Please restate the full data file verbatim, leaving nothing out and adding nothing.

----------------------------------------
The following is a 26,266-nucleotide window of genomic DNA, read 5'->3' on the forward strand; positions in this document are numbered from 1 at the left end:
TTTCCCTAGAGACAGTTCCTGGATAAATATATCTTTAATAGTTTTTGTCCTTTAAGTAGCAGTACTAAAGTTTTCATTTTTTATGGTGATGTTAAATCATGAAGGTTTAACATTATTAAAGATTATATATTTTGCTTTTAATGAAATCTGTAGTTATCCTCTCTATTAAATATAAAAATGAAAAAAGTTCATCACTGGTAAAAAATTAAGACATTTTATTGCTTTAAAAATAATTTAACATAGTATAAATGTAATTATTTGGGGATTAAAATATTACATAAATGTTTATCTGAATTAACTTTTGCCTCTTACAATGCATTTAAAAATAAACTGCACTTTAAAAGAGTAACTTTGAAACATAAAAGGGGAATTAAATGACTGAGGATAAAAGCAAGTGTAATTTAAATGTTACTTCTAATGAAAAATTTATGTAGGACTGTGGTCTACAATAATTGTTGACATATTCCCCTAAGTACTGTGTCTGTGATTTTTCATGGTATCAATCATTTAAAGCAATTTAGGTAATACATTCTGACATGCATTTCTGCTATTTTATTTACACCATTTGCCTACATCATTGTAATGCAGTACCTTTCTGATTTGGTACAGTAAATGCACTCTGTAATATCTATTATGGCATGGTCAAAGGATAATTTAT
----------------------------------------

The following is a 26,266-nucleotide window of genomic DNA, read 5'->3' on the forward strand; positions in this document are numbered from 1 at the left end:
TTTCCCTAGAGACAGTTCCTGGATAAATATATCTTTAATAGTTTTTGTCCTTTAAGTAGCAGTACTAAAGTTTTCATTTTTTATGGTGATGTTAAATCATGAAGGTTTAACATTATTAAAGATTATATATTTTGCTTTTAATGAAATCTGTAGTTATCCTCTCTATTAAATATAAAAATGAAAAAAGTTCATCACTGGTAAAAAATTAAGACATTTTATTGCTTTAAAAATAATTTAACATAGTATAAATGTAATTATTTGGGGATTAAAATATTACATAAATGTTTATCTGAATTAACTTTTGCCTCTTACAATGCATTTAAAAATAAACTGCACTTTAAAAGAGTAACTTTGAAACATAAAAGGGGAATTAAATGACTGAGGATAAAAGCAAGTGTAATTTAAATGTTACTTCTAATGAAAAATTTATGTAGGACTGTGGTCTACAATAATTGTTGACATATTCCCCTAAGTACTGTGTCTGTGATTTTTCATGGTATCAATCATTTAAAGCAATTTAGGTAATACATTCTGACATGCATTTCTGCTATTTTATTTACACCATTTGCCTACATCATTGTAATGCAGTACCTTTCTGATTTGGTACAGTAAATGCACTCTGTAATATCTATTATGGCATGGTCAAAGGATAATTTAT